Perhaps drunk at the wheel sometimes, technology does drive social change. In turn, everyday people are now enabled to be the drivers as well. Similar to the blur of how you got home the night before, there is no longer a clear sobriety line to walk between social interaction and technology. Likewise, a constant negotiation between public and private, business and pleasure, leaves many at polar realms. Understanding the integration versus isolation debate is said to help us understand ourselves, or at least what Kool-aid we drank to get there.
First in a series of articles by Ariel Waldmen covering the famed SXSW Interactive Show in Austin.
South by Southwest (SXSW) Interactive kicked off on Friday with a panel dedicated to "pop the cherries of the SXSW virgins". The How to Rawk SXSW panel was headed up by a variety of familiar names and faces, including Min Jung Kim (Photobucket), Glenda Bautista (Agendacide), Tantek Celik (Technorati), Nick Douglas (Look Shiny, formerly Valleywag), Andrew Huff (Gapers Block), Lynne d Johnson (fastcompany), and our friend Tony Pierce (LAist). Sharing swigs out of a bottle of Jack Daniel's the panelists calmed the crowd's expectations.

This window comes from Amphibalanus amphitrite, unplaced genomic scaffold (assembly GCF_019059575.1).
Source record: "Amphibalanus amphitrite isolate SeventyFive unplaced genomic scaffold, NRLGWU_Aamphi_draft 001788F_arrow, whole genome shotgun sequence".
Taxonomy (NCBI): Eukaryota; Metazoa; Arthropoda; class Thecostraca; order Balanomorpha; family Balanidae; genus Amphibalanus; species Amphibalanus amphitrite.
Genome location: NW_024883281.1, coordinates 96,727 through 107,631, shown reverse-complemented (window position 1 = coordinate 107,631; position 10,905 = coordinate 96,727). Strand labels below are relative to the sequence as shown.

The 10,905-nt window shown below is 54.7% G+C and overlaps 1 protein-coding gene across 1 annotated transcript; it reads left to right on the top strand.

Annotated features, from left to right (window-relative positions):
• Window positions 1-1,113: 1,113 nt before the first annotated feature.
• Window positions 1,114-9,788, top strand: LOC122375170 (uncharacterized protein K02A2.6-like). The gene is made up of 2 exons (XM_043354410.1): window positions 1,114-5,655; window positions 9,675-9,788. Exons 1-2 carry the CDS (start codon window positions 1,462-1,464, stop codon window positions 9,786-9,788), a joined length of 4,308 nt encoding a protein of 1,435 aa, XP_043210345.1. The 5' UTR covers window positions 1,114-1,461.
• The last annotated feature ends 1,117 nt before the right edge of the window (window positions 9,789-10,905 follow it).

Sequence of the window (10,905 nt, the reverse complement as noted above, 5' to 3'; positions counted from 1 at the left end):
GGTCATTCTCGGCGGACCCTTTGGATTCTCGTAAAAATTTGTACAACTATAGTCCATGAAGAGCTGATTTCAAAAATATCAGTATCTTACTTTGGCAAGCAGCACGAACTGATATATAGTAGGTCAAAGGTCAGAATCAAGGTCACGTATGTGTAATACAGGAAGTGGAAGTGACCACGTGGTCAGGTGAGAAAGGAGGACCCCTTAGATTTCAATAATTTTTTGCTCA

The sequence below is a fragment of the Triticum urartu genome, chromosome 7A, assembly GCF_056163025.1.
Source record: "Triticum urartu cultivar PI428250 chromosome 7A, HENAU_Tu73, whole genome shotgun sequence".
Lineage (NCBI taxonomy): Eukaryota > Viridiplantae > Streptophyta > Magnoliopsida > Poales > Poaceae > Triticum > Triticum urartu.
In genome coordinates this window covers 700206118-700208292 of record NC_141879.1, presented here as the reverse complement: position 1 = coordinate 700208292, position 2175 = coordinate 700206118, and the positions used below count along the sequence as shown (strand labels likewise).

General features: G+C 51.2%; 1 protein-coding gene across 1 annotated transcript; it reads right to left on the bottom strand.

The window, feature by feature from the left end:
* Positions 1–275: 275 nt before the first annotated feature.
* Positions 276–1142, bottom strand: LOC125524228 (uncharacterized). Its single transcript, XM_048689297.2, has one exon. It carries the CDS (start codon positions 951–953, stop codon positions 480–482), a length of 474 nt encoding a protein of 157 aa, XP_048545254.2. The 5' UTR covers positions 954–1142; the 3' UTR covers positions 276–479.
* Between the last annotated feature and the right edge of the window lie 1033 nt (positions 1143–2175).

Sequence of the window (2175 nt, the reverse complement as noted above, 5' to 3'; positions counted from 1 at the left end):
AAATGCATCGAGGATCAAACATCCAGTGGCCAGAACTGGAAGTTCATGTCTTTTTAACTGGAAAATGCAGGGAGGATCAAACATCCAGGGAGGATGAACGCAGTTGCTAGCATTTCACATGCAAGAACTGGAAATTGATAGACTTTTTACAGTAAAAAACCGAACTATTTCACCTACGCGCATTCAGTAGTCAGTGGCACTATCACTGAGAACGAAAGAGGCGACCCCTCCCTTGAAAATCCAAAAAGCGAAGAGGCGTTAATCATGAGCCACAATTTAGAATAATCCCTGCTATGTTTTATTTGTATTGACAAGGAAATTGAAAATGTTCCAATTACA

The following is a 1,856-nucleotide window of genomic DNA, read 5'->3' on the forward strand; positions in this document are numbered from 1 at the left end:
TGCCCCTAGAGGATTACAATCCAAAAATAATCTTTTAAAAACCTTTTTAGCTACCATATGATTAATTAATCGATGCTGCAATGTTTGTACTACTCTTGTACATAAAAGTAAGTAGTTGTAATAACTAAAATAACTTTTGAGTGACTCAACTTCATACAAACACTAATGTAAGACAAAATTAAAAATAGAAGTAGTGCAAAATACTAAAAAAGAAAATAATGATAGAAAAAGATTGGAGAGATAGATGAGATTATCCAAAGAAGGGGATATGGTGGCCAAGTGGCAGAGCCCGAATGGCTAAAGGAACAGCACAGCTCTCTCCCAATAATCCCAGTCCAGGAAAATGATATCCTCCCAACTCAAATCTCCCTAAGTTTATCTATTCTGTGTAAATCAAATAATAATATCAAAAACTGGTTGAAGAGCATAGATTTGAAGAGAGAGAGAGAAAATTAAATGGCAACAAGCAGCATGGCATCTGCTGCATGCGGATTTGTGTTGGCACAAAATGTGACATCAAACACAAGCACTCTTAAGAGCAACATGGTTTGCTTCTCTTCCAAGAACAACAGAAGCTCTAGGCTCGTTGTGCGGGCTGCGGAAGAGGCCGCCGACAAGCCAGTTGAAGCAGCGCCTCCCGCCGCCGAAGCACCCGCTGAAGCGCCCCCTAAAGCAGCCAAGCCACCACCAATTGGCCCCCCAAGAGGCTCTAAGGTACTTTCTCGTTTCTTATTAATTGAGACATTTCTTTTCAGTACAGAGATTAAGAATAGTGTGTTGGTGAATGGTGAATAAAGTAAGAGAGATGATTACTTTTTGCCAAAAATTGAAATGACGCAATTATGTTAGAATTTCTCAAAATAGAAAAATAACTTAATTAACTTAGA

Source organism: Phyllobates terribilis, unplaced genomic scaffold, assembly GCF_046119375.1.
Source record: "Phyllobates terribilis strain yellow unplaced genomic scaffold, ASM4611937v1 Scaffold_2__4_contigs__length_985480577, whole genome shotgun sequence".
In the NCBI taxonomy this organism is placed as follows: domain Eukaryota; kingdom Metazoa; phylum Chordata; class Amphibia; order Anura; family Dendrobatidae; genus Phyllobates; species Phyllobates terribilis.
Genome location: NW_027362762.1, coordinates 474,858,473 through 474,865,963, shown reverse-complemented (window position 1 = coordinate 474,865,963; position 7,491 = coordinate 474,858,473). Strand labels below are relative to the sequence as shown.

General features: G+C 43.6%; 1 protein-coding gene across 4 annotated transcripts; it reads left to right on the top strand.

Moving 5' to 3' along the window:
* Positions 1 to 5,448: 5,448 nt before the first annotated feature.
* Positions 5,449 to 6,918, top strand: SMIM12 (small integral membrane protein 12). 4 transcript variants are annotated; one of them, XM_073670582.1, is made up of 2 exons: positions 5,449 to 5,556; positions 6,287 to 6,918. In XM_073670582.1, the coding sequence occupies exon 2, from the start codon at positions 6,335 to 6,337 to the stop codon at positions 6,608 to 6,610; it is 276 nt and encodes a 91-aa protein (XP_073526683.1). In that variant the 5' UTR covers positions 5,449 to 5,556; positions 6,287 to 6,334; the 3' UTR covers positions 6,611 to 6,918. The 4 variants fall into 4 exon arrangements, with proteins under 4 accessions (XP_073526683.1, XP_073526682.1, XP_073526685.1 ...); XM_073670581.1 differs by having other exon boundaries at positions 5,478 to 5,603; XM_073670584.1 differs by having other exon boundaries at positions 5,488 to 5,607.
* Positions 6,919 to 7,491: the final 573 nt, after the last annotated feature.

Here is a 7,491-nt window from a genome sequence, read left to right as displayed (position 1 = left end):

Continuing what we started in New York last November, the Advertising Industry Diversity Job Fair and Leadership Conference (take a breath) will take place, again, in San Francisco Tuesday the 13th. The show is free for students and job seekers. You can read all about it here.
After a morning keynote with Larry Harris of Draft FCB, Adrants, in the form of me, Angela Natividad, will be moderating a panel on what it's like to work in advertising and marketing. Panelists will include Larissa Acosta, General Manager at Dieste Harmel and Partners; Gay Gaddis, President and CEO of T3; and Rodney Withers, VP/Director, Interaction Design, Creative, Modem Media.
Come by and say hello. The event promises to be educational and we're occasionally less snarky in person. Only occasionally, though.
On April 24 at 4PM during the ad:tech conference in San Francisco, the topic of personal and social media as it relates to brand personality will be discussed on a panel led by Ogilvy PR Interactive Marketing VP Rohit Bhargava. The panel will consist of PodTech Director of Corporate Media Strategy Jeremiah Owyang, AskNinja Co-Creator Kent Nichols, N-Gage Web/Social Integration Manager for Nokia Karl Long and yours truly, Adrants Publisher Steve Hall.
- Starcom has reeled in the $100 million United Airlines global media business beating OMD and Mediaedge:cia